- A specialized agency of the United Nations (UN) based in Paris. Its declared purpose is to contribute to peace and security by promoting international collaboration through educational, scientific, and cultural reforms in order to increase universal respect for justice, the rule of law, and human rights along with fundamental freedom proclaimed in the United Nations Charter.
- It is the successor of the League of Nations’ International Committee on Intellectual Cooperation.
- UNESCO pursues its objectives through five major programs: education, natural sciences, social/human sciences, culture and communication/information.
- Projects sponsored by UNESCO include literacy, technical, and teacher-training programs, international science programs, the promotion of independent media and freedom of the press, regional and cultural history projects, the promotion of cultural diversity, translations of world literature, international cooperation agreements to secure the world’s cultural and natural heritage (World Heritage Sites) and to preserve human rights, and attempts to bridge the worldwide digital divide. It is also a member of the United Nations Development Group.
- UNESCO’s aim is “to contribute to the building of peace, the eradication of poverty, sustainable development and intercultural dialogue through education, the sciences, culture, communication and information”. Other priorities of the organization include attaining quality Education For All and lifelong learning, addressing emerging social and ethical challenges, fostering cultural diversity, a culture of peace and building inclusive knowledge societies through information and communication.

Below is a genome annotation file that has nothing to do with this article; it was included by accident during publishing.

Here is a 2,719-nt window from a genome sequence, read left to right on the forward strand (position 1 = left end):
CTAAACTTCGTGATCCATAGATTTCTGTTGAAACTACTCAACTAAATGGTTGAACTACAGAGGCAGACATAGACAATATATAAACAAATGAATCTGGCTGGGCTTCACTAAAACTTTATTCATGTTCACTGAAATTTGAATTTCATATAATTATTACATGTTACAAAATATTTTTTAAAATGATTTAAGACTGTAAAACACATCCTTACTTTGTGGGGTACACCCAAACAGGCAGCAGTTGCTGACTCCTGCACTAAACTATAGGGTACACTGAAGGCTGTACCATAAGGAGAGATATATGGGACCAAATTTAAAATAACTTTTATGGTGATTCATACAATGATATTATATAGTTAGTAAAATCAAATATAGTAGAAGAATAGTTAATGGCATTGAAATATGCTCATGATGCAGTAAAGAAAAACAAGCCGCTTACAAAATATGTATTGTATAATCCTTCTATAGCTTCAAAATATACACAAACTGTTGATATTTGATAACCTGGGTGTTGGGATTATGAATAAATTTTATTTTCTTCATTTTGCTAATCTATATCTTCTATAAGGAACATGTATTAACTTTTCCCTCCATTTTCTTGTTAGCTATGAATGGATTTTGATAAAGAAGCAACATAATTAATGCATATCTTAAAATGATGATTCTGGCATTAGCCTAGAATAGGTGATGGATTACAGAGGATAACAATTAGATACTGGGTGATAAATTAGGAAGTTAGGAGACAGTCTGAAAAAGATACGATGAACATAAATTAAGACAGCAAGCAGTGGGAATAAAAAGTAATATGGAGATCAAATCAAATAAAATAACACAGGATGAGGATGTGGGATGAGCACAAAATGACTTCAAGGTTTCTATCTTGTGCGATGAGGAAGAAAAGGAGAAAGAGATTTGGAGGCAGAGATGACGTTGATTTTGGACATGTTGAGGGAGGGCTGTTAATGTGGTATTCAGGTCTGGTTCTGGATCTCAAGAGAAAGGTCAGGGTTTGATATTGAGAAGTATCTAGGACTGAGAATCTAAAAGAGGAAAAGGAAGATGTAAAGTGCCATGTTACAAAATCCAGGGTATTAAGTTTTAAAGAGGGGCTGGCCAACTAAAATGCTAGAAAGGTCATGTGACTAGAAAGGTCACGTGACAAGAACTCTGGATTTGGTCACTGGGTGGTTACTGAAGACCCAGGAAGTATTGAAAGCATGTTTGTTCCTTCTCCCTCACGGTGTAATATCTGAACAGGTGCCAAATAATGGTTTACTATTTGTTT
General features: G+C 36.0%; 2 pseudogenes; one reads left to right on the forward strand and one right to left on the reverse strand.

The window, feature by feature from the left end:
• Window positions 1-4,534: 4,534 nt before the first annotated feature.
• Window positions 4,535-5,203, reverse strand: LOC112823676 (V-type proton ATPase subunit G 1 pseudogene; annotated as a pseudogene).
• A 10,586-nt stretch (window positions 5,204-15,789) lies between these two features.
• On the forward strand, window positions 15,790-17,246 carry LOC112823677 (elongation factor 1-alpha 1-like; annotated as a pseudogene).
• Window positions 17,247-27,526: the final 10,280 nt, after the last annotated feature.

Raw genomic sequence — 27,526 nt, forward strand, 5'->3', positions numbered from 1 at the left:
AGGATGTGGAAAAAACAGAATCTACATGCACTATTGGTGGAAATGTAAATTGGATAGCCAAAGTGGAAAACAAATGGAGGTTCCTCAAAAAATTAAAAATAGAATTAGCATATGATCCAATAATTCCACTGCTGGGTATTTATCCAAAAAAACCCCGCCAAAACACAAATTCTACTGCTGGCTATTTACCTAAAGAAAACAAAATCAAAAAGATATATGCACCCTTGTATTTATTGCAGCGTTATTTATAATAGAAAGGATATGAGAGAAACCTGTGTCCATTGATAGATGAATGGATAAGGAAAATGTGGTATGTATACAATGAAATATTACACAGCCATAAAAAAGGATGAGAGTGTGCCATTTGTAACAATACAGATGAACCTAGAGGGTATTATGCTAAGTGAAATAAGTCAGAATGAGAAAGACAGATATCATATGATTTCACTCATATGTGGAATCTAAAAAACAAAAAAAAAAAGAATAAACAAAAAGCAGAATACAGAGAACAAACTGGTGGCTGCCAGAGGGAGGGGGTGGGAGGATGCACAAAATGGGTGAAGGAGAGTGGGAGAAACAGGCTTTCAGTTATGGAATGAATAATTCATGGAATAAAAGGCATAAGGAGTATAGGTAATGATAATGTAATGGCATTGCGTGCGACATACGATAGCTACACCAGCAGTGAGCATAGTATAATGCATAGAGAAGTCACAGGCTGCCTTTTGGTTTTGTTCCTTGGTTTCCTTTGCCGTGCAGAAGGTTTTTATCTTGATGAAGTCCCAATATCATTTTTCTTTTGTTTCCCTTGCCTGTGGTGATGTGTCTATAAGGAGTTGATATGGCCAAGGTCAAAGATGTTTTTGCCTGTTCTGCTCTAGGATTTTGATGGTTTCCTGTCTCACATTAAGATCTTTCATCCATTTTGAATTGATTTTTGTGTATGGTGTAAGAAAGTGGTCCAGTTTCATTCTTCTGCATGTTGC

- The broad goals and objectives of the international community—as set out in the internationally agreed development goals, including the Millennium Development Goals (MDGs)—underpin all UNESCO strategies and activities.
- September 8 was declared International Literacy Day by UNESCO on October 26, 1966 at 14th session of UNESCO’s General conference. It was celebrated for the first time in 1967. Its aim is to highlight the importance of literacy to individuals, communities and societies. Celebrations take place in several countries.
Origins of UNESCO
The main predecessors of UNESCO were:
- The International Committee of Intellectual Co-operation (CICI), Geneva 1922-1946, and its executing agency, the International Institute of Intellectual Co-operation (IICI), Paris, 1925-1946;
- The International Bureau of Education (IBE), Geneva, 1925-1968; since 1969 IBE has been part of the UNESCO Secretariat under its own statutes.
Designating projects and places of cultural and scientific significance, such as:
- Global Geoparks Network
- Biosphere reserves, through the Programme on Man and the Biosphere (MAB), since 1971
- City of Literature; in 2007, the first city to be given this title was Edinburgh, the site of Scotland’s first circulating library. In 2008, Iowa City, Iowa became the City of Literature.
- Endangered languages and linguistic diversity projects
- Masterpieces of the Oral and Intangible Heritage of Humanity
- Memory of the World International Register, since 1997
- Water resources management, through the International Hydrological Programme (IHP), since 1965
- World Heritage Sites
- World Digital Library